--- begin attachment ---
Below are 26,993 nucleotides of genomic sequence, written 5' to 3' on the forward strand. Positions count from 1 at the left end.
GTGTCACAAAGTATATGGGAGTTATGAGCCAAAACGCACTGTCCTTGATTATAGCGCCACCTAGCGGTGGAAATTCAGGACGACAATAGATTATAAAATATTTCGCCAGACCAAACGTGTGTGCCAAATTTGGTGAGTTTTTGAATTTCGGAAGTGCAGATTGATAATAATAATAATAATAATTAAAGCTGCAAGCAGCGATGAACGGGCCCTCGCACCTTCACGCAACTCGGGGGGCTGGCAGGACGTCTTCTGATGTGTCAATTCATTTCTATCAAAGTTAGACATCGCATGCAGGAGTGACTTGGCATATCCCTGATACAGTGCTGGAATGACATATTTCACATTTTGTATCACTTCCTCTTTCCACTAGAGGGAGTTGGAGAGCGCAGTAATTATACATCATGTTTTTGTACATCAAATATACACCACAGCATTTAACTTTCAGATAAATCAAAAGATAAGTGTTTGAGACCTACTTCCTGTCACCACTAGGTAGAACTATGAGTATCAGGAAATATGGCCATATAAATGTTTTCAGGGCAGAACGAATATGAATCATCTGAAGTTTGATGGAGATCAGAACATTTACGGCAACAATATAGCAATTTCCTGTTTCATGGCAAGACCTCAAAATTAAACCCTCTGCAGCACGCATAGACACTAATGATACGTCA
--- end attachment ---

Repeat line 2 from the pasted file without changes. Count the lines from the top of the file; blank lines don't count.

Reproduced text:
GTGTCACAAAGTATATGGGAGTTATGAGCCAAAACGCACTGTCCTTGATTATAGCGCCACCTAGCGGTGGAAATTCAGGACGACAATAGATTATAAAATATTTCGCCAGACCAAACGTGTGTGCCAAATTTGGTGAGTTTTTGAATTTCGGAAGTGCAGATTGATAATAATAATAATAATAATTAAAGCTGCAAGCAGCGATGAACGGGCCCTCGCACCTTCACGCAACTCGGGGGGCTGGCAGGACGTCTTCTGATGTGTCAATTCATTTCTATCAAAGTTAGACATCGCATGCAGGAGTGACTTGGCATATCCCTGATACAGTGCTGGAATGACATATTTCACATTTTGTATCACTTCCTCTTTCCACTAGAGGGAGTTGGAGAGCGCAGTAATTATACATCATGTTTTTGTACATCAAATATACACCACAGCATTTAACTTTCAGATAAATCAAAAGATAAGTGTTTGAGACCTACTTCCTGTCACCACTAGGTAGAACTATGAGTATCAGGAAATATGGCCATATAAATGTTTTCAGGGCAGAACGAATATGAATCATCTGAAGTTTGATGGAGATCAGAACATTTACGGCAACAATATAGCAATTTCCTGTTTCATGGCAAGACCTCAAAATTAAACCCTCTGCAGCACGCATAGACACTAATGATACGTCA